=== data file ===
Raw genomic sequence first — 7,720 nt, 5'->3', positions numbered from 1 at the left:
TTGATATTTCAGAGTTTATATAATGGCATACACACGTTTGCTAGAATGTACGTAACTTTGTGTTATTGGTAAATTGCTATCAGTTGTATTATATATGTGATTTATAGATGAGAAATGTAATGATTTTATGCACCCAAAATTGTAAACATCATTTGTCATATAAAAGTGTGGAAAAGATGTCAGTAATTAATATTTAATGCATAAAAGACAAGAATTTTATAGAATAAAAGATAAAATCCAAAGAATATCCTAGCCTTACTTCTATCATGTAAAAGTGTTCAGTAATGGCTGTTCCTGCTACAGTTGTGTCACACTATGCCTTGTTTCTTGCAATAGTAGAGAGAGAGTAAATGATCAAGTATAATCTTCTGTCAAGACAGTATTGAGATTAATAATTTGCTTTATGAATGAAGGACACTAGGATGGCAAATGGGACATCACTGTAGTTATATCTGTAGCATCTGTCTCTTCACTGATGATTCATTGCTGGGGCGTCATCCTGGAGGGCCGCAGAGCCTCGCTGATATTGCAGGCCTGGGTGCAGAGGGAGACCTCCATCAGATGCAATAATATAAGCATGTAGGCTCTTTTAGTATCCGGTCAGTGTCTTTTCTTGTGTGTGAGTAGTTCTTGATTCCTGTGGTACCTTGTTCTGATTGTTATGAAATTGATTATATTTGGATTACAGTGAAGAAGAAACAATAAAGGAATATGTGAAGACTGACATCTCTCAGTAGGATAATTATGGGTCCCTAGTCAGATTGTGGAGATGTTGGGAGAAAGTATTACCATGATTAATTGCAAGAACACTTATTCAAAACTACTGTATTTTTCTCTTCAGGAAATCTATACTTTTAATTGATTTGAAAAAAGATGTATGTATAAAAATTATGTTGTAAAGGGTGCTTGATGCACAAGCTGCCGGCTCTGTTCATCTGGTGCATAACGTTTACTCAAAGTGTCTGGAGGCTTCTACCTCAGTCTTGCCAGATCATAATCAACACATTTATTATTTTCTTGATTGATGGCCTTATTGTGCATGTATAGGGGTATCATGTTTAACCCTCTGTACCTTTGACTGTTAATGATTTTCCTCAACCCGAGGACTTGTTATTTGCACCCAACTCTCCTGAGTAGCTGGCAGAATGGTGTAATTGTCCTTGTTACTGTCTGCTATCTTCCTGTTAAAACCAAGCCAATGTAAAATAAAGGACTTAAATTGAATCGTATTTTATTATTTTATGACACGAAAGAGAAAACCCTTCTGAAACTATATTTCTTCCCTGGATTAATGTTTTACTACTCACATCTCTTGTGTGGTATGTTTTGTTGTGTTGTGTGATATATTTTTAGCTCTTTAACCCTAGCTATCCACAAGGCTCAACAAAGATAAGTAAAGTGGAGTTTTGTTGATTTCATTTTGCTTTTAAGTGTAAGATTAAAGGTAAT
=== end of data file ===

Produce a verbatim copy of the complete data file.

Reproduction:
Raw genomic sequence first — 7,720 nt, 5'->3', positions numbered from 1 at the left:
TTGATATTTCAGAGTTTATATAATGGCATACACACGTTTGCTAGAATGTACGTAACTTTGTGTTATTGGTAAATTGCTATCAGTTGTATTATATATGTGATTTATAGATGAGAAATGTAATGATTTTATGCACCCAAAATTGTAAACATCATTTGTCATATAAAAGTGTGGAAAAGATGTCAGTAATTAATATTTAATGCATAAAAGACAAGAATTTTATAGAATAAAAGATAAAATCCAAAGAATATCCTAGCCTTACTTCTATCATGTAAAAGTGTTCAGTAATGGCTGTTCCTGCTACAGTTGTGTCACACTATGCCTTGTTTCTTGCAATAGTAGAGAGAGAGTAAATGATCAAGTATAATCTTCTGTCAAGACAGTATTGAGATTAATAATTTGCTTTATGAATGAAGGACACTAGGATGGCAAATGGGACATCACTGTAGTTATATCTGTAGCATCTGTCTCTTCACTGATGATTCATTGCTGGGGCGTCATCCTGGAGGGCCGCAGAGCCTCGCTGATATTGCAGGCCTGGGTGCAGAGGGAGACCTCCATCAGATGCAATAATATAAGCATGTAGGCTCTTTTAGTATCCGGTCAGTGTCTTTTCTTGTGTGTGAGTAGTTCTTGATTCCTGTGGTACCTTGTTCTGATTGTTATGAAATTGATTATATTTGGATTACAGTGAAGAAGAAACAATAAAGGAATATGTGAAGACTGACATCTCTCAGTAGGATAATTATGGGTCCCTAGTCAGATTGTGGAGATGTTGGGAGAAAGTATTACCATGATTAATTGCAAGAACACTTATTCAAAACTACTGTATTTTTCTCTTCAGGAAATCTATACTTTTAATTGATTTGAAAAAAGATGTATGTATAAAAATTATGTTGTAAAGGGTGCTTGATGCACAAGCTGCCGGCTCTGTTCATCTGGTGCATAACGTTTACTCAAAGTGTCTGGAGGCTTCTACCTCAGTCTTGCCAGATCATAATCAACACATTTATTATTTTCTTGATTGATGGCCTTATTGTGCATGTATAGGGGTATCATGTTTAACCCTCTGTACCTTTGACTGTTAATGATTTTCCTCAACCCGAGGACTTGTTATTTGCACCCAACTCTCCTGAGTAGCTGGCAGAATGGTGTAATTGTCCTTGTTACTGTCTGCTATCTTCCTGTTAAAACCAAGCCAATGTAAAATAAAGGACTTAAATTGAATCGTATTTTATTATTTTATGACACGAAAGAGAAAACCCTTCTGAAACTATATTTCTTCCCTGGATTAATGTTTTACTACTCACATCTCTTGTGTGGTATGTTTTGTTGTGTTGTGTGATATATTTTTAGCTCTTTAACCCTAGCTATCCACAAGGCTCAACAAAGATAAGTAAAGTGGAGTTTTGTTGATTTCATTTTGCTTTTAAGTGTAAGATTAAAGGTAAT